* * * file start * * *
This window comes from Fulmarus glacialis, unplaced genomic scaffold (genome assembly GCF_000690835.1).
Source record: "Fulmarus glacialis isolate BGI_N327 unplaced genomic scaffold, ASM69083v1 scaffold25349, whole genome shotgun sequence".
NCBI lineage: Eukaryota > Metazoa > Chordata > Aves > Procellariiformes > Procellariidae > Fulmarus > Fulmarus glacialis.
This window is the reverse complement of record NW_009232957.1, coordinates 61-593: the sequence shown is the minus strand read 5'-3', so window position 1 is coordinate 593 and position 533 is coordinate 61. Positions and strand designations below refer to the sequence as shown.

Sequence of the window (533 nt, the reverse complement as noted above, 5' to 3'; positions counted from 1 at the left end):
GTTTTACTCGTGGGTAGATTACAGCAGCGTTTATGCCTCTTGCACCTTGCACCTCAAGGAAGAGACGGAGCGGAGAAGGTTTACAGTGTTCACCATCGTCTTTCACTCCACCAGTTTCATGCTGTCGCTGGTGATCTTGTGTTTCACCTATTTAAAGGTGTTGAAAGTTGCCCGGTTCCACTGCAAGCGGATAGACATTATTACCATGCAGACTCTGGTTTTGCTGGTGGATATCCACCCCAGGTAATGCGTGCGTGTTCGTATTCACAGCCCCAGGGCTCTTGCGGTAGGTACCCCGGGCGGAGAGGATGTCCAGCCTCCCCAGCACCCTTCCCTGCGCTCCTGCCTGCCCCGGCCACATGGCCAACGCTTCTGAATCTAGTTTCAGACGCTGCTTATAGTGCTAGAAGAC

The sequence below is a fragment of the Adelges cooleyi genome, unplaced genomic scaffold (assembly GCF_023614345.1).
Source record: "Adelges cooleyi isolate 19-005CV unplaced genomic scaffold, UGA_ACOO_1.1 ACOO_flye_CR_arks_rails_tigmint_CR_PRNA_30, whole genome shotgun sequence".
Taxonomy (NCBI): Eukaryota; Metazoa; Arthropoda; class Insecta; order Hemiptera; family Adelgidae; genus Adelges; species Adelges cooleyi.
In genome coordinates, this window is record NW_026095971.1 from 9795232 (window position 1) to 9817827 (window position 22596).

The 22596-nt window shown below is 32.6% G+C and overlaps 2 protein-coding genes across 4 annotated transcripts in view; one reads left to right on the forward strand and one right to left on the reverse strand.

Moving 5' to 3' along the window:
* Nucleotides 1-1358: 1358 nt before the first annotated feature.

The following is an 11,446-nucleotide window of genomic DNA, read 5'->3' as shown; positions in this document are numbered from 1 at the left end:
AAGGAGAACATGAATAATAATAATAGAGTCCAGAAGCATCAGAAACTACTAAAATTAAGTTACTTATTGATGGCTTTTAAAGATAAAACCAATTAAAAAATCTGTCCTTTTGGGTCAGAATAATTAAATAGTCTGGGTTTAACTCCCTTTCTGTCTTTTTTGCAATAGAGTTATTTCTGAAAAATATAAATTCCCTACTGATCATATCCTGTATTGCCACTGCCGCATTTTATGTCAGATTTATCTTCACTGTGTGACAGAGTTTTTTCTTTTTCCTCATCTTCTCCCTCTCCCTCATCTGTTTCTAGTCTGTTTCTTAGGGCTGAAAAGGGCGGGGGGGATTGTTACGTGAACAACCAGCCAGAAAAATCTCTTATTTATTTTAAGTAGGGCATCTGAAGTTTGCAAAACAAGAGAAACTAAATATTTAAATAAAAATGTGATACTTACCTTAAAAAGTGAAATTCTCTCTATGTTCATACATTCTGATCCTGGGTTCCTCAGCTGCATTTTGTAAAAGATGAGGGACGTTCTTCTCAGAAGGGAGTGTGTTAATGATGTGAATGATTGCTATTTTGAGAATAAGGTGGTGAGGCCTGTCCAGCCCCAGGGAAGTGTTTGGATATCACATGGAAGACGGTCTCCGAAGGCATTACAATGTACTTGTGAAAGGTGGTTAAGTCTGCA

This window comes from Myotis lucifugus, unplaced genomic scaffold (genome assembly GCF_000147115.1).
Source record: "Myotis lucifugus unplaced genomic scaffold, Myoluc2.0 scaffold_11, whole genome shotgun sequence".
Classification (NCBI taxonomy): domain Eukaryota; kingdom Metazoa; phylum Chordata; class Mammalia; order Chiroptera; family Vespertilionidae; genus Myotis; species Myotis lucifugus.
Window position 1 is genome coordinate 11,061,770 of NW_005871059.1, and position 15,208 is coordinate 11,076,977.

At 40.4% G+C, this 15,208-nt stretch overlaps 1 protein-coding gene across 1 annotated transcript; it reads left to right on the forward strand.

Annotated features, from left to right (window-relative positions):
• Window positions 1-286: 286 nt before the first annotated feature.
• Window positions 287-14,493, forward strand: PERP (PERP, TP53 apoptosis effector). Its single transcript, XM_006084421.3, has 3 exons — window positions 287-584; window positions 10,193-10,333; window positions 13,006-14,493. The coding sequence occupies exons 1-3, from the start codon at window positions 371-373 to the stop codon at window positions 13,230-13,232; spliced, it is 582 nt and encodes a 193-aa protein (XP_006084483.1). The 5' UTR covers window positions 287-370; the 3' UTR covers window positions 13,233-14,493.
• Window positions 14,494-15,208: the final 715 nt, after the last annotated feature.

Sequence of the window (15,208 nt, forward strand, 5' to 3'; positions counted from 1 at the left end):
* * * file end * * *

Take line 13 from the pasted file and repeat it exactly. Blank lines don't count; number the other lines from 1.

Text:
* Nucleotides 1-1358: 1358 nt before the first annotated feature.